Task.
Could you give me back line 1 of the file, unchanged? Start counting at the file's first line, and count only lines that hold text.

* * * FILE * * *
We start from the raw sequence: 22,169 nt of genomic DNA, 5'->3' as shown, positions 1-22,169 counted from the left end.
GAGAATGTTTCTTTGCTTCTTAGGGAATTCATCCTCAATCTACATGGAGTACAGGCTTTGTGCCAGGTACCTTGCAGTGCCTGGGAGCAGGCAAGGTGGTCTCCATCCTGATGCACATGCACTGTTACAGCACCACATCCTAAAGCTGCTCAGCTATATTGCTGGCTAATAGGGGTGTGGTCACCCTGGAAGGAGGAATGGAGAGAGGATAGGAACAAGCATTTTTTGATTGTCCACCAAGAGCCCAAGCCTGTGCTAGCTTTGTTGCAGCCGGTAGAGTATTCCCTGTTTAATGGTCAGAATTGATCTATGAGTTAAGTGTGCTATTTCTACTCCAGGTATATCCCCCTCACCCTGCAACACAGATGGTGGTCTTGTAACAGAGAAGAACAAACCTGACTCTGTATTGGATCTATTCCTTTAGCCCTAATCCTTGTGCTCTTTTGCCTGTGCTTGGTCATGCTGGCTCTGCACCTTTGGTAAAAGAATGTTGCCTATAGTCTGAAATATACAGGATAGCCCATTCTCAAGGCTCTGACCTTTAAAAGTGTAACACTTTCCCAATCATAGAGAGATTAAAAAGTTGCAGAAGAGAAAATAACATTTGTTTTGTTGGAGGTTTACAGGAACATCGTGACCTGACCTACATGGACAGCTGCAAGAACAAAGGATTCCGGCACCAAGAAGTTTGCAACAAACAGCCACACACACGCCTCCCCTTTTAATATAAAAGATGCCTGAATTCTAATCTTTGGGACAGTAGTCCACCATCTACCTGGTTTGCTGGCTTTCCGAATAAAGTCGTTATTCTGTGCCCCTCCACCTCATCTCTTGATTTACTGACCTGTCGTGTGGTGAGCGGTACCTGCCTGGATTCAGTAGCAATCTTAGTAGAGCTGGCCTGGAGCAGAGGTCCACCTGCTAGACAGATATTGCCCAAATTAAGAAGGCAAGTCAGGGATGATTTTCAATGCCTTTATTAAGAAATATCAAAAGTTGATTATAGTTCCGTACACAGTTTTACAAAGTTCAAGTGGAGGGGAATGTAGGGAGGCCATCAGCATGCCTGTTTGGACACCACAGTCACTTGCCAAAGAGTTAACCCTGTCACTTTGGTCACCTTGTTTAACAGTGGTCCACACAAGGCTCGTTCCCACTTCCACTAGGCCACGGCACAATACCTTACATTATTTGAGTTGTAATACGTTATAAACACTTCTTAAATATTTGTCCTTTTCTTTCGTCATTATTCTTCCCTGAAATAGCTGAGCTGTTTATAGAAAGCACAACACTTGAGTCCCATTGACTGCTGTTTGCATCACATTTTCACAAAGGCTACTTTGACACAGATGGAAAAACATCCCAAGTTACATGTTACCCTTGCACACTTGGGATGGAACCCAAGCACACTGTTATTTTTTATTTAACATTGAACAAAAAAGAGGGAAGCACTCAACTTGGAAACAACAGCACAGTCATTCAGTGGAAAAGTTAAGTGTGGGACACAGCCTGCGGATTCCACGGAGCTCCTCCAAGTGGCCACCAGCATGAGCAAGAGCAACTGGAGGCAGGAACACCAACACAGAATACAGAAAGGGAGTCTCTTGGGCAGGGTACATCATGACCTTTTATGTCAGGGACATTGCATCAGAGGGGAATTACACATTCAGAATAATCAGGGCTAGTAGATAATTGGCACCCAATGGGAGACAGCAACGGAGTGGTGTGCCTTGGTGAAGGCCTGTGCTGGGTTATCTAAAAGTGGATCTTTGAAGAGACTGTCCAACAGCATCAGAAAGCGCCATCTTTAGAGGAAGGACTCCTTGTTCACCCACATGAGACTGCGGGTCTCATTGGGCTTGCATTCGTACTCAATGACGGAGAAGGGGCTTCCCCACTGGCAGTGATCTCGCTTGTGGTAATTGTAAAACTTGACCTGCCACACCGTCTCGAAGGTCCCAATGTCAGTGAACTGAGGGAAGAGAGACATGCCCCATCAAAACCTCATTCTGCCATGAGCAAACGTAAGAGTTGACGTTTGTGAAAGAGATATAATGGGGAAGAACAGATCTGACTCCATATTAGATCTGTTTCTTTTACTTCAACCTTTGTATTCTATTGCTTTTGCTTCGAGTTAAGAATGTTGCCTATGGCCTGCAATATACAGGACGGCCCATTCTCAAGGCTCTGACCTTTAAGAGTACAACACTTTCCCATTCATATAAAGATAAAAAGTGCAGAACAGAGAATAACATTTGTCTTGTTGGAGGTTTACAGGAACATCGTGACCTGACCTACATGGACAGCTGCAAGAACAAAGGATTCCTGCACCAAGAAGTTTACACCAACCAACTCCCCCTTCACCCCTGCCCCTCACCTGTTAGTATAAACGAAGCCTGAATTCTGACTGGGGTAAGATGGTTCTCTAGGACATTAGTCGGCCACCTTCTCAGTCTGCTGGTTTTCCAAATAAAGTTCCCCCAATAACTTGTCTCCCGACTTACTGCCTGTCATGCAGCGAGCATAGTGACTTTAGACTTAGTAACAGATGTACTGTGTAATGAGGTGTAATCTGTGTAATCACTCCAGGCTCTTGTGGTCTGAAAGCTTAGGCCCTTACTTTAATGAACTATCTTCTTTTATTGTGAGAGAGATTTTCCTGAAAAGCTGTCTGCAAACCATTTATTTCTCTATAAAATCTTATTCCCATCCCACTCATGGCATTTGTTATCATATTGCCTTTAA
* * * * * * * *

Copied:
We start from the raw sequence: 22,169 nt of genomic DNA, 5'->3' as shown, positions 1-22,169 counted from the left end.